If there was any doubt before, 2023’s ZONA MACO has proven that the art world has fallen in love with CDMX. This year’s record-breaking edition attracted over 77,000 international visitors and featured 216 exhibitors from 26 countries, solidly cementing the festival as Latin America’s hottest art affair. It has been a kind of renaissance after the restrictions put in place due to the ongoing pandemic. Just as the black plague gave way to the Renaissance nude, ZONA MACO‘s 19th edition seemed to thrust the body out in response to our years of pandemic-related abstinence. Art and eros have always walked hand in hand, spitting in the face of censors who try to deny the nature of base desire as the seed of creativity. An art fair is designed with the voyeur in mind after all, so here are some pieces that took that to heart.
One of ZONA MACO’s greatest draws is the generous floor space offered by the Centro Citibanamex convention center the festival calls home. Exhibitors are obviously eager to fill it, bringing with them their largest works and impressive installations to scale the size of the hall. But Albuquerque-based Apolo Gomez’s comparably tiny tryptic of photographs was perhaps the most disruptive piece at the fair. Featuring drag performer Antho Maravella, these images continue Gomez’s Exodus series, a collection of Polaroids documenting the Chicanx artist’s friends and lovers through the lens of queer kink. The size of the work—displayed on a white wall nearly devoid of any other art work to beckon the viewer in—shares with us a snippet of intimacy as captured in the moment. The tryptic’s centerpiece uses prismatic distortion to obscure the exhibitionism within, reflecting the dizziness of desire in all of its gender-morphing potential. Of this series Gomez writes, “Intimate fragmentations of personhood found in the works represent the multiplicity of queerness and the societal oppression we bare.” Within this multiplicity is the act of baring it all, in hopes of finding freedom.
Dangerously hot, extraterrestrial street babes rule Bel Fullana’s post-apocalyptic world. Somehow, the paradoxically childlike purity of Fullana’s style only grants her characters the permission to reign with abandon. These pieces sit squarely between Lisa Frank’s psychedelic whimsy and video vixen girl gang portraiture, featuring the hyper-feminine power that can be found as much in the boundless imagination of girlhood as it can in the woman’s standard-defying ownership of sexuality. Fullana (who is represented by Galeria Fran Reus) is doubtlessly a fan of duality, as her attractively monstrous characters flaunt firearms while decked in stripper-wear. We don’t know what war they’ve been fighting, but they certainly won the hearts of all the cosmic raver art babes who were clamoring for selfies in front of the girls.
Despite the mosaic of full-frontal masculine sex, somehow the song “Teddy Bears’ Picnic” comes to mind when viewing Mexico City artist Carlos Rodriguez’s homoerotic collection. Rodriguez is able to reflect the simple, unaffected nature of his tradition as a naïve artist into the blissful whimsy of men at play. Full of a sweet joie de vivre, Rodriguez’s situational portraits (on show with Hashimoto Contemporary) are the queer side of Lowell Herrero’s world as occupied by Fernando Bortero’s characters. In discussing his 2021 Platform series, Rodriguez writes, “seeing a naked man is still quite a shocking and threatening image. My work tries to show the emotional side of masculinity which is extraordinarily rich and complex, viewing masculinity as something that shouldn’t be reduced to a genital symbol.”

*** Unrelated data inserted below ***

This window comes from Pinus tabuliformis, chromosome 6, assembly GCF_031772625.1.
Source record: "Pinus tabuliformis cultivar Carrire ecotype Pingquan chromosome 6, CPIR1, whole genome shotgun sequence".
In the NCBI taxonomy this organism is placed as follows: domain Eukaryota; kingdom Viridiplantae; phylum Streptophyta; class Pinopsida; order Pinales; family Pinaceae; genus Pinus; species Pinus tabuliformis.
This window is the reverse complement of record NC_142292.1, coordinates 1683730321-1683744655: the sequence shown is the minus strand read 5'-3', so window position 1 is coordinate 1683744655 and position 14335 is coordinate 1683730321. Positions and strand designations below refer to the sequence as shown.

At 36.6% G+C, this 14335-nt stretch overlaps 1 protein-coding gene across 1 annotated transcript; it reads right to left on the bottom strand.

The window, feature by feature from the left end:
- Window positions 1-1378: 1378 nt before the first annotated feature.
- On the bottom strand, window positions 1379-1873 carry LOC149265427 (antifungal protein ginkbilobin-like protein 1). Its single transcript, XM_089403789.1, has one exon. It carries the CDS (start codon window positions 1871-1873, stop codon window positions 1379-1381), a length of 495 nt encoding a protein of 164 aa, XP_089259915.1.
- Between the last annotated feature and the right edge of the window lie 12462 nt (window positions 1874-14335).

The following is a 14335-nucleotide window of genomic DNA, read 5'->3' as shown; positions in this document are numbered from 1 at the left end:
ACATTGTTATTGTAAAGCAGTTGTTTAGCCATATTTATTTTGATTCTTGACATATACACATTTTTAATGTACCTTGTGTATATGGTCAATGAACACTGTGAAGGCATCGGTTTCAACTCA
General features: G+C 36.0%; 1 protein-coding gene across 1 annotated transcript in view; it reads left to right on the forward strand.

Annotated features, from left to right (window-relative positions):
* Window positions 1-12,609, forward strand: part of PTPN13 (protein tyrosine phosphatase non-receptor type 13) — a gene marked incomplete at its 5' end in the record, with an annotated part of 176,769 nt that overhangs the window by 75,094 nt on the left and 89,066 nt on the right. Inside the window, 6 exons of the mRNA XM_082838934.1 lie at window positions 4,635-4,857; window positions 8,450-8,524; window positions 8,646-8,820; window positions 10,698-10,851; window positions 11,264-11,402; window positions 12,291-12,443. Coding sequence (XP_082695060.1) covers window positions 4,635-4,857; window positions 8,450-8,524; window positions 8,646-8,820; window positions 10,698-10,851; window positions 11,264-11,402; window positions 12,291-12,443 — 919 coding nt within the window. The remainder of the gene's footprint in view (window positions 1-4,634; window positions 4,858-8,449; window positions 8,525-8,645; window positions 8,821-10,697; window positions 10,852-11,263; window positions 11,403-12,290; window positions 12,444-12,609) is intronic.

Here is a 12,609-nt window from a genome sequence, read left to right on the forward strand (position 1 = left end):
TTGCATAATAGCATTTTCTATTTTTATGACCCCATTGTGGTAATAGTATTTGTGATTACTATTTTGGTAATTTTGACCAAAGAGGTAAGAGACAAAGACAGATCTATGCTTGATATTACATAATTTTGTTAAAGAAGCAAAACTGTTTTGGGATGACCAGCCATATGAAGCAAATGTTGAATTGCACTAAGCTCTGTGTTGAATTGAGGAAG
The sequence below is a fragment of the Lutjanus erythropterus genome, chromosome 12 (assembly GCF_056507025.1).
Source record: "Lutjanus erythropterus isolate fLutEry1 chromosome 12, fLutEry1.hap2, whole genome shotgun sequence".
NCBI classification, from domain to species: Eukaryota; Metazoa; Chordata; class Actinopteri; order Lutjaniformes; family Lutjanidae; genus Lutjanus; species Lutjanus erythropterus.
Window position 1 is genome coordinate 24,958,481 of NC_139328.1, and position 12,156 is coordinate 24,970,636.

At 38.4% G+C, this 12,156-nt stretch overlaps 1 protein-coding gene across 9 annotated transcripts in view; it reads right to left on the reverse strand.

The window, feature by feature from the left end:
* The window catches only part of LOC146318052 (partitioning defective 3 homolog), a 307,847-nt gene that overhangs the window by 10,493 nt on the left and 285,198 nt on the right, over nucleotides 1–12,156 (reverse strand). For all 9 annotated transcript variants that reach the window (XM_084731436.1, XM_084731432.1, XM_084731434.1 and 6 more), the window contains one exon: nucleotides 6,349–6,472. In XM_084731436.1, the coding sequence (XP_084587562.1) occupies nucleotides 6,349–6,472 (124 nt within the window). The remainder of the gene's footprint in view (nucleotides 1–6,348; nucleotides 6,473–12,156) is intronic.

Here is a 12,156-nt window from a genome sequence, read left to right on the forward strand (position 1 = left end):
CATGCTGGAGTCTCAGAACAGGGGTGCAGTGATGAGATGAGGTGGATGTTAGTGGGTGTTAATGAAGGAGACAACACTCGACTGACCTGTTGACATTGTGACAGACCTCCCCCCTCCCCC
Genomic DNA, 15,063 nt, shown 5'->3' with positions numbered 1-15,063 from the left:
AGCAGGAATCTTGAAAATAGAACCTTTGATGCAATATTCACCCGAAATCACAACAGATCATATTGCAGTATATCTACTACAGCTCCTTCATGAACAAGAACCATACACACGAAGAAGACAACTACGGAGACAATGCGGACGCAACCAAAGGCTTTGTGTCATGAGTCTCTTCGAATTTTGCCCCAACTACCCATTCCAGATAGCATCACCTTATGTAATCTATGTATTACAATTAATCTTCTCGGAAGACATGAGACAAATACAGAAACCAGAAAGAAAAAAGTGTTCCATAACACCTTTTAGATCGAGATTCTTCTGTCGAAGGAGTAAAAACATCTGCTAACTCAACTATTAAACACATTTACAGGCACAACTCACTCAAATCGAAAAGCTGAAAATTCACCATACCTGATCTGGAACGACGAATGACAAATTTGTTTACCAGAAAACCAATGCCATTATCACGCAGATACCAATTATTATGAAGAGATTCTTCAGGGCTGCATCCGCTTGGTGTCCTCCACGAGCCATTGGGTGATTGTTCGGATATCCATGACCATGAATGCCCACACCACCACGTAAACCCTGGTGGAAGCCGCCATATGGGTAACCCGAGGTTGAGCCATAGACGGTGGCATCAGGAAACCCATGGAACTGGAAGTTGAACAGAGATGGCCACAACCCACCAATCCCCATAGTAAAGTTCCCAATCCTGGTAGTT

Élle de Bernardini
Situated in her research on theories of contrasexual forms, Élle de Bernardini investigates the body in all of its potential manifestations beyond oppressive status quo definitions of gender, sex and procreation. Embedding her own transgender identity into all that she creates, de Bernardini shatters the binary in all that she creates. Despite explorations of dissident eroticism and erogenous anatomy, the work is in no way explicit in the pornographic sense. Instead, materials such as leather, latex and fur evoke the pleasures of intimate contact. Geometric illustrations of sexual organs abstract the body into a discursive language. Brightly colored soft sculptures translate gender expression into a landscape of curiosity and play.
It is impossible to translate the imposing nature of this illustration by Jorge Satorre (represented by Labor Gallery), which nearly spans the full length and height of the gallery wall that holds it. The work derives from Satorre’s 2017 show Los Animales Muertos (perhaps even documenting it to scale), encapsulating both the gargantuan effort that went into that original exhibition and the weight of its sinister subject matter. Stemming from the artist’s recurring dream of predators in the midst of a successful hunt, Satorre also incorporates illustrations of the sex that occurred during the production of Los Animales Muertos, invoking questions of what it means to be torn apart. A “little death” amidst a violent demise explodes as a creative force to be reckoned with.
Images courtesy of Gabriella Garcia